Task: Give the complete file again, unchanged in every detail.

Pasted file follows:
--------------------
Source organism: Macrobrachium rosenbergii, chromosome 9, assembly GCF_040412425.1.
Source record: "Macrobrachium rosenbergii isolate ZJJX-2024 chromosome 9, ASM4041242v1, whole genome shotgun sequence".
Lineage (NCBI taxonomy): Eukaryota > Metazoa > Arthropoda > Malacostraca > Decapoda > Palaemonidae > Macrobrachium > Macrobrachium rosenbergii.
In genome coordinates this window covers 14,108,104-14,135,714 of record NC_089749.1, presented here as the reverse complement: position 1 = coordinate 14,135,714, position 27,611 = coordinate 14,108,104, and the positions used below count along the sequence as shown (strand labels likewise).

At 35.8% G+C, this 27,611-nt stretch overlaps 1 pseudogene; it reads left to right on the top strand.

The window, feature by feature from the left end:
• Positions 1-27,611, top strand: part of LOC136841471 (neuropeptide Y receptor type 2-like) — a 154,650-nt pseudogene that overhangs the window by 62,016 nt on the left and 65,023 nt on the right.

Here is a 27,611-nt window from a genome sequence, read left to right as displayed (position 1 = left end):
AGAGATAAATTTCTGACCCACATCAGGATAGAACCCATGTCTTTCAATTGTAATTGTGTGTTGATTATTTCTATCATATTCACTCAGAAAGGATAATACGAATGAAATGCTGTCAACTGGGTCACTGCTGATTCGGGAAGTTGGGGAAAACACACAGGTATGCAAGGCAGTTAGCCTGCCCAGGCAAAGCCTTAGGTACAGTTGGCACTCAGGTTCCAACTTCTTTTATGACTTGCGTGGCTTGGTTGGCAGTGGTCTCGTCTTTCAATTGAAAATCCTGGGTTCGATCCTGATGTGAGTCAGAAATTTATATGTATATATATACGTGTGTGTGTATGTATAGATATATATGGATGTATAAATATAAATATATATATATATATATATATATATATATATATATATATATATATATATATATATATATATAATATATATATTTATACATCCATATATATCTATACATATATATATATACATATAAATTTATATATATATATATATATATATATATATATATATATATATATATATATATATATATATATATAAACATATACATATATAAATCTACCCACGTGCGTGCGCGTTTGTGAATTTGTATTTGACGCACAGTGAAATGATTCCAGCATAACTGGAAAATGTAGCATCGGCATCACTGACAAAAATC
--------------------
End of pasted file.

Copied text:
Source organism: Macrobrachium rosenbergii, chromosome 9, assembly GCF_040412425.1.
Source record: "Macrobrachium rosenbergii isolate ZJJX-2024 chromosome 9, ASM4041242v1, whole genome shotgun sequence".
Lineage (NCBI taxonomy): Eukaryota > Metazoa > Arthropoda > Malacostraca > Decapoda > Palaemonidae > Macrobrachium > Macrobrachium rosenbergii.
In genome coordinates this window covers 14,108,104-14,135,714 of record NC_089749.1, presented here as the reverse complement: position 1 = coordinate 14,135,714, position 27,611 = coordinate 14,108,104, and the positions used below count along the sequence as shown (strand labels likewise).

At 35.8% G+C, this 27,611-nt stretch overlaps 1 pseudogene; it reads left to right on the top strand.

The window, feature by feature from the left end:
• Positions 1-27,611, top strand: part of LOC136841471 (neuropeptide Y receptor type 2-like) — a 154,650-nt pseudogene that overhangs the window by 62,016 nt on the left and 65,023 nt on the right.

Here is a 27,611-nt window from a genome sequence, read left to right as displayed (position 1 = left end):
AGAGATAAATTTCTGACCCACATCAGGATAGAACCCATGTCTTTCAATTGTAATTGTGTGTTGATTATTTCTATCATATTCACTCAGAAAGGATAATACGAATGAAATGCTGTCAACTGGGTCACTGCTGATTCGGGAAGTTGGGGAAAACACACAGGTATGCAAGGCAGTTAGCCTGCCCAGGCAAAGCCTTAGGTACAGTTGGCACTCAGGTTCCAACTTCTTTTATGACTTGCGTGGCTTGGTTGGCAGTGGTCTCGTCTTTCAATTGAAAATCCTGGGTTCGATCCTGATGTGAGTCAGAAATTTATATGTATATATATACGTGTGTGTGTATGTATAGATATATATGGATGTATAAATATAAATATATATATATATATATATATATATATATATATATATATATATATATATATATATATATATAATATATATATTTATACATCCATATATATCTATACATATATATATATACATATAAATTTATATATATATATATATATATATATATATATATATATATATATATATATATATATATATATATAAACATATACATATATAAATCTACCCACGTGCGTGCGCGTTTGTGAATTTGTATTTGACGCACAGTGAAATGATTCCAGCATAACTGGAAAATGTAGCATCGGCATCACTGACAAAAATC